Yesterday afternoon I pulled out Chloe, instead by Micah Player out of Isabelle’s bookshelf. While we hadn’t read it together in several weeks, it was clear she remembered the story. She wanted to read it first. In fact, she sat on the floor (I was on the couch), pointing to the pictures. Every now and then she said words I could decode (e.g., piano, book, bubble) as she “read aloud” to herself. Finally, she crawled up on to the couch and allowed me to read the book aloud to her. As soon as I was done reading it to her twice, she took the book and said, “Ih-bah-bel eed” (Isabelle read).
This time when she read Chloe, instead aloud, I noticed her adding new things. For instance, I told her the girls, Molly and Chloe, were snuggling in bed together at the end of the book when they went to sleep. This time she added “uggle” (snuggle) and “seep” (sleep) on the last page of the book. Even though I tired of reading the same stories over and over again (Besides, we have lots of picture books just yearning to be loved by her in this house!), I know rereading kids’ favorites helps them as readers.
“Are children learning to read on e-readers?” came across my Twitter Feed this morning. At the end of the article by Amy Joyce was a list of tips for parents to use to help them cultivate young readers. There was a bullet point attributed to Barbara Stripling, the president of the American Library Association, which reflected what I noticed yesterday when I read Chloe, instead for the umpteenth time yesterday:
Sick of reading the same book over and over? Don’t stop, Stripling said. Kids like to be the experts and predictors, to “know what’s coming,” she said. “There’s a reason this book is a favorite book to them. And they continue to enjoy it and it deepens their love of reading if you keep reading it.” So, here we go again, “Library Lion.”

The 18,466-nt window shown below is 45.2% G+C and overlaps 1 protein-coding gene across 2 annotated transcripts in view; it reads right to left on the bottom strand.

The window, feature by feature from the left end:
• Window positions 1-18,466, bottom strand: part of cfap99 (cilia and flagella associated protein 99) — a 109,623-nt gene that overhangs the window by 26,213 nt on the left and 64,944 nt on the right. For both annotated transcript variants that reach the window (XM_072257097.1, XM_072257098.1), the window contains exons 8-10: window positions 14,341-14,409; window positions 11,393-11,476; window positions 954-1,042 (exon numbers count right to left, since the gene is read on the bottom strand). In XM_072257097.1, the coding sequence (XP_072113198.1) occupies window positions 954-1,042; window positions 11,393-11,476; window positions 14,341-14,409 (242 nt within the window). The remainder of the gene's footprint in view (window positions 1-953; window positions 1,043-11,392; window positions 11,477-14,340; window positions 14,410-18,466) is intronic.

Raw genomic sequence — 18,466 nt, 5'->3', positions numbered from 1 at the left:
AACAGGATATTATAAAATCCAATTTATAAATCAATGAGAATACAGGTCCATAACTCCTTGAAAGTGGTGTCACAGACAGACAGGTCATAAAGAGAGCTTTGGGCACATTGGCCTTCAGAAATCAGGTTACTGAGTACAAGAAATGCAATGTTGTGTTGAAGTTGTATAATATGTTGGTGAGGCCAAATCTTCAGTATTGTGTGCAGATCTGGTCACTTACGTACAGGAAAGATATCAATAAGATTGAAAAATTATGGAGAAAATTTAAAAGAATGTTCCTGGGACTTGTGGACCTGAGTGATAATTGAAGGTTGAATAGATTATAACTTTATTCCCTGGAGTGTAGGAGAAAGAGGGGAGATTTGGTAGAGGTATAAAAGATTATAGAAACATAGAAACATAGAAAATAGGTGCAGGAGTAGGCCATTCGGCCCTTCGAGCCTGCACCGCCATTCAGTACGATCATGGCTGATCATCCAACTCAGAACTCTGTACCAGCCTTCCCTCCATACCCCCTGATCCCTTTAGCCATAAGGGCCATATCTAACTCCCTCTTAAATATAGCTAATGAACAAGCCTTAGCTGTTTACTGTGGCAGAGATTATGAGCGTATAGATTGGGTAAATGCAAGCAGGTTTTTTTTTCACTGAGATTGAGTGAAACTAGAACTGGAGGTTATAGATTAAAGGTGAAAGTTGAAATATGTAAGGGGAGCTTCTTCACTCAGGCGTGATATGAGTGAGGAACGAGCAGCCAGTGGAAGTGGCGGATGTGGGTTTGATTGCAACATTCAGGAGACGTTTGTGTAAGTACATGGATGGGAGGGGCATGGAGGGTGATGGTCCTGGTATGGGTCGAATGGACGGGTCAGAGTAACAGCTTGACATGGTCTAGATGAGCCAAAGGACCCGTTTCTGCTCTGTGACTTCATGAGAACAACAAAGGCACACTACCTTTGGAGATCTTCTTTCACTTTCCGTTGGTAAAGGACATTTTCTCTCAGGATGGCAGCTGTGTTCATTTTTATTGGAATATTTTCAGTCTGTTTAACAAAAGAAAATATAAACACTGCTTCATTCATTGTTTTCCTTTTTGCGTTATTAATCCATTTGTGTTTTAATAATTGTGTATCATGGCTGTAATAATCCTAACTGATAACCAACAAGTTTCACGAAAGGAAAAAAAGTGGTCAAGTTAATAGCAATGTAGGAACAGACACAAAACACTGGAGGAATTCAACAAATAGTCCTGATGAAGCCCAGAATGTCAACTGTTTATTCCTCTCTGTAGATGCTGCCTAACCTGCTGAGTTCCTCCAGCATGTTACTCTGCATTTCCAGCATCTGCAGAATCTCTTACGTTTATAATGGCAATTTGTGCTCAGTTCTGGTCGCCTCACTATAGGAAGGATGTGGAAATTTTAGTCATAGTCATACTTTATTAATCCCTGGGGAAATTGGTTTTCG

Yep. Exactly. So, here’s to rereading books over and over again!
4 thoughts on “The Repeated Reading of Books”
Often my kids would shout out in delight the end of sentences when I was reading them some of their favourite books. And then would insist I reread and reread these books again.
Love when the kids still want to hear the same stories. There is something about the predictability that seems to be comforting to both of us.
We’ve had the same thing happening at our house! It is so exciting. There are some books we’ve read so often that I can stop and she will finish the sentence. We’ve been reading several of those one or two word per page toddler books in hopes of building her vocabulary and improving speech. It has worked wonders! Weeks ago we got a free book about hand washing from our playgroup. It is BORING! But Claire can now talk through the steps to hand washing.
Years ago I taught a junior/senior kindergarten class and out of the 10 kids in the class, I would say 7 of them weren’t able to do these sorts of things yet. They had such limited experience with books that they didn’t now how to hold the book, use the pictures for predicting, etc. It really has me thinking about how to get more books into the homes of disadvantaged families that don’t have extra money to buy lots of books, or bus fare to get the library, or money to pay overdue book fees.